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Heat wave means unhealthy air this weekend across parts of Southern California

PASADENA, CA - DECEMBER 1:  Morning commuters travel by car and train along the 210 freeway between Los Angeles and cities to the east on December 1, 2009 near Pasadena, California. President Barack Obama will attend the international climate negotiations in Copenhagen next week with a vow to reduce US greenhouse gas emissions to about 17 percent below 2005 levels by 2020, and 83 percent by 2050. Meanwhile, California, which has some of the toughest clean air laws after decades of fighting some of the worst smog in the nation, is in the final phase of building a cap-and-trade market to provide incentives to reduce greenhouse emissions.  More than 60 world leaders are expected to take part in the climate negotiations in Copenhagen.   (Photo by David McNew/Getty Images)
David McNew/Getty Images
Morning commuters travel by car and train along the 210 freeway. The South Coast Air Quality Management District is asking people to carpool and take public transit to help mitigate unhealthy ozone levels this weekend.

As temperatures head north of 90 degrees this weekend, smog levels are expected to reach unhealthful levels across much of Southern California.

Air quality will be worst in the Santa Clarita, San Fernando and San Gabriel Valleys, and throughout the Inland Empire and the mountains. People in those areas should stay inside when ozone levels are highest at midday and avoid exercising outdoors.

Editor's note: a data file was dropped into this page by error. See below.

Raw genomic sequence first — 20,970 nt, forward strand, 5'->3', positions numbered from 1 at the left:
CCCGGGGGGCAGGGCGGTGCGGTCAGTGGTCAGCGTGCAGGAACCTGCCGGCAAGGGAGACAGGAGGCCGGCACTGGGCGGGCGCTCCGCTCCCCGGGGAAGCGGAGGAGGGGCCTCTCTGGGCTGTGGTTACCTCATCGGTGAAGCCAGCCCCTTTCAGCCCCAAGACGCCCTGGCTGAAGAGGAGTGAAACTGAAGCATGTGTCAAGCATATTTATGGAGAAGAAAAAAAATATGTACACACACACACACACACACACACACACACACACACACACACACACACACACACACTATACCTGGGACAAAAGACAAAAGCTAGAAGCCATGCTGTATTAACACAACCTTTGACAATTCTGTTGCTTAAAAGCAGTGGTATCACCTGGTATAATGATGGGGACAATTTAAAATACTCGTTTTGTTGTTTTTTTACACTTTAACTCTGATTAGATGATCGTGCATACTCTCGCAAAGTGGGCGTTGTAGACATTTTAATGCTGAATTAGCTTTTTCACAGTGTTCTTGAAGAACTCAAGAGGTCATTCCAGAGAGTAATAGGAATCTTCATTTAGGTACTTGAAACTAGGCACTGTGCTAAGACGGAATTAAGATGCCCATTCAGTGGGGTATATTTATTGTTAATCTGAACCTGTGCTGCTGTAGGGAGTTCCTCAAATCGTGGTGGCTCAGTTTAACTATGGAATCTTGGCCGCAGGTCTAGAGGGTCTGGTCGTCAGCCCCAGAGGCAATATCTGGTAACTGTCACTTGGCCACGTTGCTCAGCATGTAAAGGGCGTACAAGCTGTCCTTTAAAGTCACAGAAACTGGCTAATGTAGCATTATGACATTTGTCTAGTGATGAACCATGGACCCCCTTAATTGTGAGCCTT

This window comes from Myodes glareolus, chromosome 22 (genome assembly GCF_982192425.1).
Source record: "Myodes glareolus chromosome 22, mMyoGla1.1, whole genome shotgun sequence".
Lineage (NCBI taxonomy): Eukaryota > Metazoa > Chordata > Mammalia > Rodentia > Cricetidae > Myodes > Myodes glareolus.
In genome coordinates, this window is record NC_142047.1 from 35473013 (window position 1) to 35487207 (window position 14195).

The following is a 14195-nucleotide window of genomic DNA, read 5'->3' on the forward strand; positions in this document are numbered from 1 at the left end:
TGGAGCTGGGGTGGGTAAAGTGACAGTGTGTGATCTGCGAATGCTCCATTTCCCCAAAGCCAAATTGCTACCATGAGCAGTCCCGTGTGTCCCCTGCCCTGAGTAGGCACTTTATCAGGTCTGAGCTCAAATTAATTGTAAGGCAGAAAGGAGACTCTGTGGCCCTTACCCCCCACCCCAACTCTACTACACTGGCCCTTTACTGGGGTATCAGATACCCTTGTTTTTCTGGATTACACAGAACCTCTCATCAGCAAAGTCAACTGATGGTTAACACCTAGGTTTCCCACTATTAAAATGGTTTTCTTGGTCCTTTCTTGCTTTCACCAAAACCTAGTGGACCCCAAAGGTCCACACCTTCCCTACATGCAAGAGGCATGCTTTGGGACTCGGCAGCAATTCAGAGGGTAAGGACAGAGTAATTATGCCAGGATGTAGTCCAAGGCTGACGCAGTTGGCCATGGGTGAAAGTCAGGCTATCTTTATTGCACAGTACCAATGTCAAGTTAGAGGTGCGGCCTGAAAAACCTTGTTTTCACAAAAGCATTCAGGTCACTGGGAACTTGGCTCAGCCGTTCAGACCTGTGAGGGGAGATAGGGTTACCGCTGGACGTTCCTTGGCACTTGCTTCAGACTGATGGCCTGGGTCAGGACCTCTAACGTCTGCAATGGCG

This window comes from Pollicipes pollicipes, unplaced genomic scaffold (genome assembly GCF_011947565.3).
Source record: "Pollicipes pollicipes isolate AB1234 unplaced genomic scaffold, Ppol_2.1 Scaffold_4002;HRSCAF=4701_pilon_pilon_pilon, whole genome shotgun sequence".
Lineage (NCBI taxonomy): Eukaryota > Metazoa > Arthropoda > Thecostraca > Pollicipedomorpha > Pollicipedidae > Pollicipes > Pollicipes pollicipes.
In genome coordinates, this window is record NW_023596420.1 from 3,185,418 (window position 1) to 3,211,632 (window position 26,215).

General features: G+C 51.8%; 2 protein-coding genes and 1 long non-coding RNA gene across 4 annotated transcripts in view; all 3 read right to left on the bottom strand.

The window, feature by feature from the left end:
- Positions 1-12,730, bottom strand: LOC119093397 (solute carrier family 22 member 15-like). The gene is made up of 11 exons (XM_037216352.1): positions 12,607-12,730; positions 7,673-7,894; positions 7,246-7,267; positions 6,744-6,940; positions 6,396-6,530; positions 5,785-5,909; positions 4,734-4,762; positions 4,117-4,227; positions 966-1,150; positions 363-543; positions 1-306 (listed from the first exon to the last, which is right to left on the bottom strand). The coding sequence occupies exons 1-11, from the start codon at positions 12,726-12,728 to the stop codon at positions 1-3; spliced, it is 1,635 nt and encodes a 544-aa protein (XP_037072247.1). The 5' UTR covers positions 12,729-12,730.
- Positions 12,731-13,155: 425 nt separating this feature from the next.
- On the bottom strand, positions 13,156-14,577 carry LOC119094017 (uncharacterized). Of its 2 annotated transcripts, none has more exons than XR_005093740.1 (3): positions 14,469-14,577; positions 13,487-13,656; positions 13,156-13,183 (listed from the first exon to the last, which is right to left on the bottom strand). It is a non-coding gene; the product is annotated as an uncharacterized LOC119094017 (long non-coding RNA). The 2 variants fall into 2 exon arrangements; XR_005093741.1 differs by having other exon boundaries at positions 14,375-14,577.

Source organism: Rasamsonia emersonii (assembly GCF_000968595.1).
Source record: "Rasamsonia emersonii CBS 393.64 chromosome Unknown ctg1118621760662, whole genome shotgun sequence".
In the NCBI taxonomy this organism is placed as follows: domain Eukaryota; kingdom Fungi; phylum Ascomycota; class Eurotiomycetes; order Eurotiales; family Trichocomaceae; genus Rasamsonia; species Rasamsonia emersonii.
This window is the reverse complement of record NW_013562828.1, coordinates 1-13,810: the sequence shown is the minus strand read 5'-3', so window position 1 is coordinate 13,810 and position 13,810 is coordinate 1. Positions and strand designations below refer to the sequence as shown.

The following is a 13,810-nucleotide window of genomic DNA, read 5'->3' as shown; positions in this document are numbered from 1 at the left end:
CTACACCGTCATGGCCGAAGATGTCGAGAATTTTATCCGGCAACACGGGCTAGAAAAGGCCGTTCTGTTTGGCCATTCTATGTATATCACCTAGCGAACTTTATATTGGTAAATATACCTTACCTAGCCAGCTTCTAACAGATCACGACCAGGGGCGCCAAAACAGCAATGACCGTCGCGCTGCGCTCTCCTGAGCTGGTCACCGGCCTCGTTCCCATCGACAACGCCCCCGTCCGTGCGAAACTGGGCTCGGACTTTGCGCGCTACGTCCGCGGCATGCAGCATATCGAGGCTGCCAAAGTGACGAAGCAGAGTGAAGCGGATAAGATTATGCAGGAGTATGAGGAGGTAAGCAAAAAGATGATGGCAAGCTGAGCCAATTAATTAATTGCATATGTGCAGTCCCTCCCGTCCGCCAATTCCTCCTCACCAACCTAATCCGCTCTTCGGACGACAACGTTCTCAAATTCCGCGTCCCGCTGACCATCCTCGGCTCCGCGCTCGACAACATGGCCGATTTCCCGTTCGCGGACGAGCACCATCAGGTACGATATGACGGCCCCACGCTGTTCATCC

When air quality index levels reach unhealthy levels (indicated by the color red on the South Coast Air Quality Management District's real-time map), the air is bad enough to affect everyone, even healthy people.

Smog, also known as ozone, forms when pollutants from cars, trucks, industry and naturally-occurring sources are baked by sunlight. The LA Basin has the worst ozone problem in the country, and polluted air causes 2,000 premature deaths here every year. 

Breathing high levels of ozone can aggravate asthma, cause throat irritation, chest pains and shortness of breath, and over the long term, can decrease lung function and increase susceptibility to respiratory infections. 

Hanging out in the shade at the city park in the Riverside County city of Corona on Friday, Vinny Limas said he didn't realize the air was so bad here.

"I never really paid attention to air pollution, but now that you’re like talking about it, the sky’s all blue and you go back there, and it gets all like, gray," he said, pointing towards the San Gabriel Mountains, which were barely visible through the smog.

Heat waves can exacerbate ozone by causing inversions, which trap pollutants close to the ground. Coastal breezes can help disrupt the stagnant air, which is why areas along the ocean usually have the best air quality. In Southern California, pollutants get trapped inland against the San Gabriel and San Bernardino mountains, making ozone levels higher in Riverside and San Bernardino counties than almost anywhere else.

Ozone levels typically peak around 2 p.m. in downtown Los Angeles, later in the afternoon further inland.

It was just before noon when Jorge Gonzalez and his family were picnicking in the park in Corona to escape their hot apartment. They live near the 91 freeway, and Gonzalez said he is acutely aware of the particulate pollution they are exposed to by being so close to traffic.

"You can clearly see it right there when you turn on the air conditioner, or the fan, it gets filled with black dirt," he said. "Imagine what we’re all breathing in."

Year to date Days above federal ozone standard
2017 44
2016 40
2015 29
2014 37

2017 is already shaping up to be a bad air year: ozone levels have violated the federal Clean Air Act standard on 44 days so far, more than in any of the previous three years to date. The standard is 0.70 parts per million.